Local Commentary

Editorial: ‘Mason Row’ A Great Plan

The impressive changes that the proposed developers of the Mason Row project presented to the Falls Church City Council last week have excited many citizens for a variety of reasons. First of all, it will bring a lot of fresh loot into the City coffers, an estimated net increase on those 4.3 acres of $1.7 million annually, equal to five cents on the real estate tax rate. Secondly, it brings to the Little City some amenities that most everyone can enjoy, including a multi-screen movie theater, a second quality hotel, and lots of new retail, including some fancy restaurants. All of these things will be within walking or biking distance of most citizens. Of all the projects that have already been built, are on the drawing boards or are in the late stages of completion, including the Rushmark’s Harris Teeter building and the Lincoln at Tinner Hill property, Mason Row promises to be the most interesting and exciting, not to mention most beneficial to City taxpayers.

As the fall election cycle kicks into gear, there are more and more falsehoods that are being peddled to citizens that are just that – falsehoods. The matter of economic development is too important to the long-term sustainability of the City and its quality schools, and to the citizens’ ongoing capacity to determine the quality of life in their neighborhoods through an active and accessible local government directly accountable to them.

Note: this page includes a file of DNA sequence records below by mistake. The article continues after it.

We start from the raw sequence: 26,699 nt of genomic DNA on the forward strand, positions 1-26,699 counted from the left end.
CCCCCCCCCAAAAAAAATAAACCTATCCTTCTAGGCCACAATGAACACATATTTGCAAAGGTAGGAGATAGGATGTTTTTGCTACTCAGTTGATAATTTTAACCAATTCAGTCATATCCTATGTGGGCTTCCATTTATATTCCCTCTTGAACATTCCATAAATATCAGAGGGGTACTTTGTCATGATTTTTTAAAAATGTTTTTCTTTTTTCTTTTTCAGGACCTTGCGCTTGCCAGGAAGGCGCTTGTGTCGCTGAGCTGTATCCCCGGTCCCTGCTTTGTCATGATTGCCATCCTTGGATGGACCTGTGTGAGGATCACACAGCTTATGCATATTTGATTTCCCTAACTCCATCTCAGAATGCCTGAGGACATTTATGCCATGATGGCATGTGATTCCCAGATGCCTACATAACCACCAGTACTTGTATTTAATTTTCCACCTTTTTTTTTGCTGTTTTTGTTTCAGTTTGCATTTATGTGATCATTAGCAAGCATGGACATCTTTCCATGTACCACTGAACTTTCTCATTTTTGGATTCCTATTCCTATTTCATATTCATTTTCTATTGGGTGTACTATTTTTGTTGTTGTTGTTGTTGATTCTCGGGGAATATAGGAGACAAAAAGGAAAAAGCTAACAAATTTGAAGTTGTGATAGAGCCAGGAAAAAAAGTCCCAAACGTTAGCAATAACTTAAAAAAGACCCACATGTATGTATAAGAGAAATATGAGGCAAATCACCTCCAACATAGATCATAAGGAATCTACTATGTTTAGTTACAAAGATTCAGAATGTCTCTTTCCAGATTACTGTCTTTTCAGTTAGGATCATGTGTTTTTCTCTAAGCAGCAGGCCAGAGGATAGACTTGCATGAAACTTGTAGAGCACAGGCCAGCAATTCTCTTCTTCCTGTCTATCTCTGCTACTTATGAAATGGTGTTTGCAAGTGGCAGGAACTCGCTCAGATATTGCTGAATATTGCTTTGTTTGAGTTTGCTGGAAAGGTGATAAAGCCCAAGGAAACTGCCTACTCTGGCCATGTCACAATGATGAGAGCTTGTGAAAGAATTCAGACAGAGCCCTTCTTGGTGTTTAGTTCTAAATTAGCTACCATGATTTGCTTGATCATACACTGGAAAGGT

In reality, good projects like Mason Row need to be welcomed. It is one thing to work for improve such a project, as Mason Row has, but that doesn’t mean the goal should be to stall it in order to torpedo it. Not at all.

The aspects of Falls Church community life mentioned here are too often taken for granted by some citizens who, as naysayers, are ready to fling dissembling criticisms against City Hall, and the School Board for that matter, as if they are filled with shady and corrupt Tammany Hall thugs. The reality is that, in a small community with the high level of well-educated citizens and its premium on participatory democracy, it is highly unlikely that anything like this is taking place.

It’s easy to say that the data coming out of City Hall about mixed use development, for example, and other economic initiatives are simply wrong, without being able to document a thing. It’s easy to try to play on a propensity among some for paranoia, and it becomes easier still when the economy overall is stagnant and it is harder for people to make ends meet.

In this context, we urge citizens to be vigilant and critical in the good sense. Don’t take what anyone trying to influence the upcoming City Council and School Board elections is saying at face value. There is a lot of disinformation floating around. Guessing, hunches and unfounded, undocumented claims are just that, and are no substitute for the important business of public elections and governing in the public interest.